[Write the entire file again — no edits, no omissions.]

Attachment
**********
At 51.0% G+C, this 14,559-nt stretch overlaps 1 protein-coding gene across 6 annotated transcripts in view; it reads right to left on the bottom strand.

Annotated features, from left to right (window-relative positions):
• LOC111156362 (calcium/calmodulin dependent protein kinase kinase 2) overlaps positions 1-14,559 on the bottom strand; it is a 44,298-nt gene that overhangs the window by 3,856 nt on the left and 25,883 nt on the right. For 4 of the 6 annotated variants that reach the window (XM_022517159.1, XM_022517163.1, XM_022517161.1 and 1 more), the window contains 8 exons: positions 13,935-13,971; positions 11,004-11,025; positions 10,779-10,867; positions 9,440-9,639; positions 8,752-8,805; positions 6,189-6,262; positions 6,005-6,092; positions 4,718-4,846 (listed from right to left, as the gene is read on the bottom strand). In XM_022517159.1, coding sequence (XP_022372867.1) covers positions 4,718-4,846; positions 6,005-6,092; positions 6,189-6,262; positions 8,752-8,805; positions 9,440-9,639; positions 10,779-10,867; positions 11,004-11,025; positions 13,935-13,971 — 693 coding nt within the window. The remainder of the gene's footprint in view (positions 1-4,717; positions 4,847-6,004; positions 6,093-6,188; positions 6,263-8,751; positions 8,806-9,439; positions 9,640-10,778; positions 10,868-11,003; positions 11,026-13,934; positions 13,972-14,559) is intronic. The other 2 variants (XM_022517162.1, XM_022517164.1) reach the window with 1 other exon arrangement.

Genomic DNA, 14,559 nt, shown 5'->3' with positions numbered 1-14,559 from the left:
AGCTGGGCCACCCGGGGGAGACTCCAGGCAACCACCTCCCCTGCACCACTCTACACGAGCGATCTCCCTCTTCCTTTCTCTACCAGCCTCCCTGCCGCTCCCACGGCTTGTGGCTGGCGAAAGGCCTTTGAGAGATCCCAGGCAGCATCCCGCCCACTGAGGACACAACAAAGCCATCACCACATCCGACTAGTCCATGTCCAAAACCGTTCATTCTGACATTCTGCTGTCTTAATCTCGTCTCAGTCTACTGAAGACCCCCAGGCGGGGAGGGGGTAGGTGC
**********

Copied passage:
At 51.0% G+C, this 14,559-nt stretch overlaps 1 protein-coding gene across 6 annotated transcripts in view; it reads right to left on the bottom strand.

Annotated features, from left to right (window-relative positions):
• LOC111156362 (calcium/calmodulin dependent protein kinase kinase 2) overlaps positions 1-14,559 on the bottom strand; it is a 44,298-nt gene that overhangs the window by 3,856 nt on the left and 25,883 nt on the right. For 4 of the 6 annotated variants that reach the window (XM_022517159.1, XM_022517163.1, XM_022517161.1 and 1 more), the window contains 8 exons: positions 13,935-13,971; positions 11,004-11,025; positions 10,779-10,867; positions 9,440-9,639; positions 8,752-8,805; positions 6,189-6,262; positions 6,005-6,092; positions 4,718-4,846 (listed from right to left, as the gene is read on the bottom strand). In XM_022517159.1, coding sequence (XP_022372867.1) covers positions 4,718-4,846; positions 6,005-6,092; positions 6,189-6,262; positions 8,752-8,805; positions 9,440-9,639; positions 10,779-10,867; positions 11,004-11,025; positions 13,935-13,971 — 693 coding nt within the window. The remainder of the gene's footprint in view (positions 1-4,717; positions 4,847-6,004; positions 6,093-6,188; positions 6,263-8,751; positions 8,806-9,439; positions 9,640-10,778; positions 10,868-11,003; positions 11,026-13,934; positions 13,972-14,559) is intronic. The other 2 variants (XM_022517162.1, XM_022517164.1) reach the window with 1 other exon arrangement.

Genomic DNA, 14,559 nt, shown 5'->3' with positions numbered 1-14,559 from the left:
AGCTGGGCCACCCGGGGGAGACTCCAGGCAACCACCTCCCCTGCACCACTCTACACGAGCGATCTCCCTCTTCCTTTCTCTACCAGCCTCCCTGCCGCTCCCACGGCTTGTGGCTGGCGAAAGGCCTTTGAGAGATCCCAGGCAGCATCCCGCCCACTGAGGACACAACAAAGCCATCACCACATCCGACTAGTCCATGTCCAAAACCGTTCATTCTGACATTCTGCTGTCTTAATCTCGTCTCAGTCTACTGAAGACCCCCAGGCGGGGAGGGGGTAGGTGC